What makes this study, “U.S. Farmer Awareness of Glyphosate-Resistant Weeds and Resistance Management Strategies” (2009, Vol. 23:308-312), especially important is that it is one of only a few that have compiled information on a broad scale about farmers’ perspectives on weed management in glyphosate-resistant (GR) crops.
Many of the surveyed farmers, who grow GR crops in six states, reported that they were not very concerned about the emergence of GR weeds. However, the more often glyphosate is used, the more likely GR weeds will evolve. In fact, many weeds are already resistant, and this has and will continue to have economic ramifications.
The farmers also tended to believe they could reduce the likelihood of GR weed proliferation most effectively by following the glyphosate label’s instructions for use. Fewer understood that tillage and crop rotation are other effective strategies. The farmers’ position stemmed from a belief that better herbicides would soon be available to treat GR weeds. However, because of the time commitment and high costs associated with developing these products, they will probably not be available for several more years.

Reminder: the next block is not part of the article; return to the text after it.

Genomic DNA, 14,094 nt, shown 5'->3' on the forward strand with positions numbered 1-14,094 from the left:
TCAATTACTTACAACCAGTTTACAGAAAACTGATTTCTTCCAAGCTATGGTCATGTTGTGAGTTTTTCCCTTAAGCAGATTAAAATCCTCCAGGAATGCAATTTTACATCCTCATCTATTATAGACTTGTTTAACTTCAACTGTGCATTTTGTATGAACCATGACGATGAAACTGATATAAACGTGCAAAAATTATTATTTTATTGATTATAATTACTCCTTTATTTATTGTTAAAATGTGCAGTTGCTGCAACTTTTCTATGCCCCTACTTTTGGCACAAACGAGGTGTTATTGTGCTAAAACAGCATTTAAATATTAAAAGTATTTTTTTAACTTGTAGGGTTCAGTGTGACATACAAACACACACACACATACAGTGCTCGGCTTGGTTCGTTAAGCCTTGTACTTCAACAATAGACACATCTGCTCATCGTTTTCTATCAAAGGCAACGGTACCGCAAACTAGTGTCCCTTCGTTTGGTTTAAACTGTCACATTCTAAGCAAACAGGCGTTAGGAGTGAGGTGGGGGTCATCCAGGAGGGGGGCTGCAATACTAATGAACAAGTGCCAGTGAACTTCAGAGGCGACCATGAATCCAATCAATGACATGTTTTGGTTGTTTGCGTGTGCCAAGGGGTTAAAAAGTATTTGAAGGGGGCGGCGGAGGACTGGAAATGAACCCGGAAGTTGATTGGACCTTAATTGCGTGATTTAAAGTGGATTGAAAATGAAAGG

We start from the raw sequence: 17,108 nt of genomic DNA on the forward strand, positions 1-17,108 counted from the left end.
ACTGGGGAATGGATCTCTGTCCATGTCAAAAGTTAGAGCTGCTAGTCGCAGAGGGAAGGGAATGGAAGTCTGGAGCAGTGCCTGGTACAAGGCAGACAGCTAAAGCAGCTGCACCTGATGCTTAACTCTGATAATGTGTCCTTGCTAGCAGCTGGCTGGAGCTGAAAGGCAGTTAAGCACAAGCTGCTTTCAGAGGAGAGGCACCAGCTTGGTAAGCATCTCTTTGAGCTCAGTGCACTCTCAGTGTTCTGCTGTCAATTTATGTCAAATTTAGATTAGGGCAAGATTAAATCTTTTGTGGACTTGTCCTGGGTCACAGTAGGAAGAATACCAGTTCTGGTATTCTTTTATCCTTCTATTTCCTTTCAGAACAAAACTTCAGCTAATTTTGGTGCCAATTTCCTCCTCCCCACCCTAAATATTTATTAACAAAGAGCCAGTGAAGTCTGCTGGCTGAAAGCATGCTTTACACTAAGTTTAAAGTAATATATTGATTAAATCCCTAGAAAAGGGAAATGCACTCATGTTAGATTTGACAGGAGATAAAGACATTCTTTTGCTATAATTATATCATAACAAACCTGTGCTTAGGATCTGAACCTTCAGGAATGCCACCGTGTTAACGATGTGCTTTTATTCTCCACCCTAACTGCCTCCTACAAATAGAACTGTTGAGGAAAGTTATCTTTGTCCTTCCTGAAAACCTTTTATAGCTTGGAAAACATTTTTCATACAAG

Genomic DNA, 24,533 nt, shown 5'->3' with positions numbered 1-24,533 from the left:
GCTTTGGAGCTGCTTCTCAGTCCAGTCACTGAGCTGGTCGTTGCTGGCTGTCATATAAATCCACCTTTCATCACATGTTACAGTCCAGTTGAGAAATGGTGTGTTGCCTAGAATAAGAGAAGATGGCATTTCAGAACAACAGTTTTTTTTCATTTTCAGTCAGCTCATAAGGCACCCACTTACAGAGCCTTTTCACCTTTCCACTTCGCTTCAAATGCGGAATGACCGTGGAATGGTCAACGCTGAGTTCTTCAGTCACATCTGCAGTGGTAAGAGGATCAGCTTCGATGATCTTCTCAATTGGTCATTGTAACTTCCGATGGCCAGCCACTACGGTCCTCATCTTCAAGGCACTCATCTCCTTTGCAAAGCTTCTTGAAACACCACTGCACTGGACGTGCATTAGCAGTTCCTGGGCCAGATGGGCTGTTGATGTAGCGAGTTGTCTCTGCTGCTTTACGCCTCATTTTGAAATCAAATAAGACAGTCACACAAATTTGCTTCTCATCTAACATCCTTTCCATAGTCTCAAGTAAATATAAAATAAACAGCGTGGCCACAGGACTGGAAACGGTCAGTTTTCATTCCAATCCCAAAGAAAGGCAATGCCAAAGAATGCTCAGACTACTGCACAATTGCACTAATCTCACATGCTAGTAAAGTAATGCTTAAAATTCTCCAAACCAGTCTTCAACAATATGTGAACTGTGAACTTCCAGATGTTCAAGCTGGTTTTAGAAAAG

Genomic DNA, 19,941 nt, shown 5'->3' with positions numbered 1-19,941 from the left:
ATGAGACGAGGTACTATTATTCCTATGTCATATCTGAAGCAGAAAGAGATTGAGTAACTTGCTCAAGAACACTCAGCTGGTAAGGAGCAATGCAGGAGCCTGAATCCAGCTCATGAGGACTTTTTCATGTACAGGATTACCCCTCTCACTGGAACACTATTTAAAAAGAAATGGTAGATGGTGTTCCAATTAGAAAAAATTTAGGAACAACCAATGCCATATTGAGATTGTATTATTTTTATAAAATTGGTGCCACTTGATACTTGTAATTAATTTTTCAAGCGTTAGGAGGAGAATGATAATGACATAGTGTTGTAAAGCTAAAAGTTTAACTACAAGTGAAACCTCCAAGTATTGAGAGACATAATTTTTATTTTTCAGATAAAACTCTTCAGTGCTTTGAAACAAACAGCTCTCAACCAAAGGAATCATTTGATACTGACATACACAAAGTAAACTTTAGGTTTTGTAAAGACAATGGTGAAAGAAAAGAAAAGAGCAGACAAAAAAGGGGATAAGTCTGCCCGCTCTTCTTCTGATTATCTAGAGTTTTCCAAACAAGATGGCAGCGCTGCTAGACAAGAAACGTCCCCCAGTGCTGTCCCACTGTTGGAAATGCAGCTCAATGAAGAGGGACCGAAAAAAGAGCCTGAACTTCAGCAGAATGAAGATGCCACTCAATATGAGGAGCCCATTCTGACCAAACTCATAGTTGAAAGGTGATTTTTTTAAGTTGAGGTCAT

Although the farmers used a variety of publications as sources to keep informed of optimal weed management strategies, inconsistent information presented in these publications may compromise the effectiveness of the results. Therefore, it is critical that life science companies, universities, farmer groups, and the government work together to create and disseminate dependable information about the best herbicide-resistance management.
Farmers must not be complacent when it comes to managing GR weeds. Their long-term success depends on appreciating and responding to the complexities of these ever-evolving invaders.